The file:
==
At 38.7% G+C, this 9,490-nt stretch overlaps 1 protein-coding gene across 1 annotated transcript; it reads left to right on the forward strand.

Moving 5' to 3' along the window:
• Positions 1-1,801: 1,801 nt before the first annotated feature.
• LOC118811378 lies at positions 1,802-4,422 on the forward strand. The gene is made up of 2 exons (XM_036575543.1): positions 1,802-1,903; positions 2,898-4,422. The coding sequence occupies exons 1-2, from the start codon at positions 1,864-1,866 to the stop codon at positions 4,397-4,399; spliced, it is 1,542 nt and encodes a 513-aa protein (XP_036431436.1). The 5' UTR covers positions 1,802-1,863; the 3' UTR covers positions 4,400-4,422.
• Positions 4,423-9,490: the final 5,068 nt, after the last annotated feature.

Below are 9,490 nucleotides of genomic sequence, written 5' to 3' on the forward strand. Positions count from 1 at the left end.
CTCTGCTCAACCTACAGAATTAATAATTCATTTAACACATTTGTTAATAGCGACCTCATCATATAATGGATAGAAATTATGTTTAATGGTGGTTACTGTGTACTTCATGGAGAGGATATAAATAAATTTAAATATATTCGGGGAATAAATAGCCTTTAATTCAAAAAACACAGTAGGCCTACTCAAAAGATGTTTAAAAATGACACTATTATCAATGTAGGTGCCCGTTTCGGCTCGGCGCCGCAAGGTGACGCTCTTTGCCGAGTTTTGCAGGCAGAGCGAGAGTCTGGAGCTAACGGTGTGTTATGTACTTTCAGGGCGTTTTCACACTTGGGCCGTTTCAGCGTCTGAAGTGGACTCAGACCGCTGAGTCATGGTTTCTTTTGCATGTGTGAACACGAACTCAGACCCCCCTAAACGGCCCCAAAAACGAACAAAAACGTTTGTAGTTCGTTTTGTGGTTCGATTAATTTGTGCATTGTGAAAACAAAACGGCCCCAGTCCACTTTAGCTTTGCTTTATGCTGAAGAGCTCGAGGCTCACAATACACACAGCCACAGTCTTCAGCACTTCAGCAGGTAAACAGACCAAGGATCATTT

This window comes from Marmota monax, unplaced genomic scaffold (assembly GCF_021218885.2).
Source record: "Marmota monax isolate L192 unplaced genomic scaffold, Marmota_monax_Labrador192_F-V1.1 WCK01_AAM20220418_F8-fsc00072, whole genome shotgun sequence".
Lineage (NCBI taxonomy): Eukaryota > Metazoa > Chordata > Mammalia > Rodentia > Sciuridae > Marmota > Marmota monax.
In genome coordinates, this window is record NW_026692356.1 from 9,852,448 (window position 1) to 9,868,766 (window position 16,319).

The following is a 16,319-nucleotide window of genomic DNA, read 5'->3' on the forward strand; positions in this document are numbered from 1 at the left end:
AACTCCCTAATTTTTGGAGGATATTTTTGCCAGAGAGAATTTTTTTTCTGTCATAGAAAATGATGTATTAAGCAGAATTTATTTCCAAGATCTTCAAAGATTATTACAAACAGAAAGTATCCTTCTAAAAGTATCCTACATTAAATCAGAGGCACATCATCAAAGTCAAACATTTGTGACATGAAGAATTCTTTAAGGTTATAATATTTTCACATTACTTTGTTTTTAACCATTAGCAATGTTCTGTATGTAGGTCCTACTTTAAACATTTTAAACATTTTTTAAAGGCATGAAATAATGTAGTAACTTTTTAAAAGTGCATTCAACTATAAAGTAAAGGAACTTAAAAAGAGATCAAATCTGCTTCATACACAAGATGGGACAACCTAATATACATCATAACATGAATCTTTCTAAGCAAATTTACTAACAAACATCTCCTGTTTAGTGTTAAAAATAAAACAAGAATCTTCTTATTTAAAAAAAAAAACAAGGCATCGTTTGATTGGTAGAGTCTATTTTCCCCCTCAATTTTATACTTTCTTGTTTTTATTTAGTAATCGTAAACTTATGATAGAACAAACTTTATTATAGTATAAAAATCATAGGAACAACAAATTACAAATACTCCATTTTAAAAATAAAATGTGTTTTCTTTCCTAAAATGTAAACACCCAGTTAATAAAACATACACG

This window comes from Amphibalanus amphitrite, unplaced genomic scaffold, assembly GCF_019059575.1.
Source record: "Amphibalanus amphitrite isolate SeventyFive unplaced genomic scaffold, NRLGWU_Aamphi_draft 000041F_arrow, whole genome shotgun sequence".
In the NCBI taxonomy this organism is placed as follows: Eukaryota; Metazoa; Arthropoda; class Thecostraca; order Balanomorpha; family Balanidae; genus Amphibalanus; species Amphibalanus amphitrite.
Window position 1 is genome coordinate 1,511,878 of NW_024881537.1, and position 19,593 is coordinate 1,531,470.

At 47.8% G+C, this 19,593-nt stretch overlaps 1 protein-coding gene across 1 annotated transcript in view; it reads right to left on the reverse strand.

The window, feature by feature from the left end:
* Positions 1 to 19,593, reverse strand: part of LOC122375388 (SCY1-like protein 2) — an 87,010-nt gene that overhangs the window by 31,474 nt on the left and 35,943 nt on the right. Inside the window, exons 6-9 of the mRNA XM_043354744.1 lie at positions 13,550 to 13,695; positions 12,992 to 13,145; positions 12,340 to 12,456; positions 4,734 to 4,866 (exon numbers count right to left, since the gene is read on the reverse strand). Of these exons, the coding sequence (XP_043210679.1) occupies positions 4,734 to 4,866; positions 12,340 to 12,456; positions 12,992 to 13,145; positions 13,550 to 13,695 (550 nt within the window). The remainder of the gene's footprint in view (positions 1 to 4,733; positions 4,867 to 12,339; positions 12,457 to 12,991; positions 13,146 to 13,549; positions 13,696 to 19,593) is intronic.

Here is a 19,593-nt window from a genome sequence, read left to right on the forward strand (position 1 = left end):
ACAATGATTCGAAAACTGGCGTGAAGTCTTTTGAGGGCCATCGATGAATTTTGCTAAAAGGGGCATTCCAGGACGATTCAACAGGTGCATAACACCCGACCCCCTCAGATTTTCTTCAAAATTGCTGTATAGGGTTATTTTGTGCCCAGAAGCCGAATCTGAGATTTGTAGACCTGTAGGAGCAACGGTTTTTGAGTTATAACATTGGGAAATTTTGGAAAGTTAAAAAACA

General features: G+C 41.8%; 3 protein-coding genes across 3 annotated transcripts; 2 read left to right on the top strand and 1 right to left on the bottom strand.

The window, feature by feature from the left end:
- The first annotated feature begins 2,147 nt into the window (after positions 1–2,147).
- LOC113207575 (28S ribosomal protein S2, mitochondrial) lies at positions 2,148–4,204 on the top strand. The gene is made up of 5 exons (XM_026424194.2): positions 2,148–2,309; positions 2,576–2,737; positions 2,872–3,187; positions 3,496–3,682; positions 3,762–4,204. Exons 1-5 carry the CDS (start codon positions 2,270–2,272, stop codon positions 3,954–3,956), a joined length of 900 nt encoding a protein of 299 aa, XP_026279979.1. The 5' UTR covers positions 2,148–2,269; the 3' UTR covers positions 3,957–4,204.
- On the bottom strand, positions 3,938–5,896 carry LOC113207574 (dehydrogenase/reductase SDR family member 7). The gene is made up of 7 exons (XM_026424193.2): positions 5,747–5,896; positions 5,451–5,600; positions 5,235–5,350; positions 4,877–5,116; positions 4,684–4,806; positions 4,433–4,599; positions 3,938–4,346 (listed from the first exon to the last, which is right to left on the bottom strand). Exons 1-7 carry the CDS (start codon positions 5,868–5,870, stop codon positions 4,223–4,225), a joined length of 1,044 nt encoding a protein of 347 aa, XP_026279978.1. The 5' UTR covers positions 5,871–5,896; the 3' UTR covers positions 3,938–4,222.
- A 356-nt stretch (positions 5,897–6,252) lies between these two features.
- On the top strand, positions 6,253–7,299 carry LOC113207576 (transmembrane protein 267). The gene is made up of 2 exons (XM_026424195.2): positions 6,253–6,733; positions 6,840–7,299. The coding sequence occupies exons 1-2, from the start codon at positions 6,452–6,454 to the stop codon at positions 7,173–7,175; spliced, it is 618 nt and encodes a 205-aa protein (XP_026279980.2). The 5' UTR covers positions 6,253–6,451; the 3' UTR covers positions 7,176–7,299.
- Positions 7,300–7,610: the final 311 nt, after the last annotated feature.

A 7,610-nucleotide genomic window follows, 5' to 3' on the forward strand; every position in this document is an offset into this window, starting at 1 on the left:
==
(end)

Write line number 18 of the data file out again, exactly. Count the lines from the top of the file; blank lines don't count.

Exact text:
At 47.8% G+C, this 19,593-nt stretch overlaps 1 protein-coding gene across 1 annotated transcript in view; it reads right to left on the reverse strand.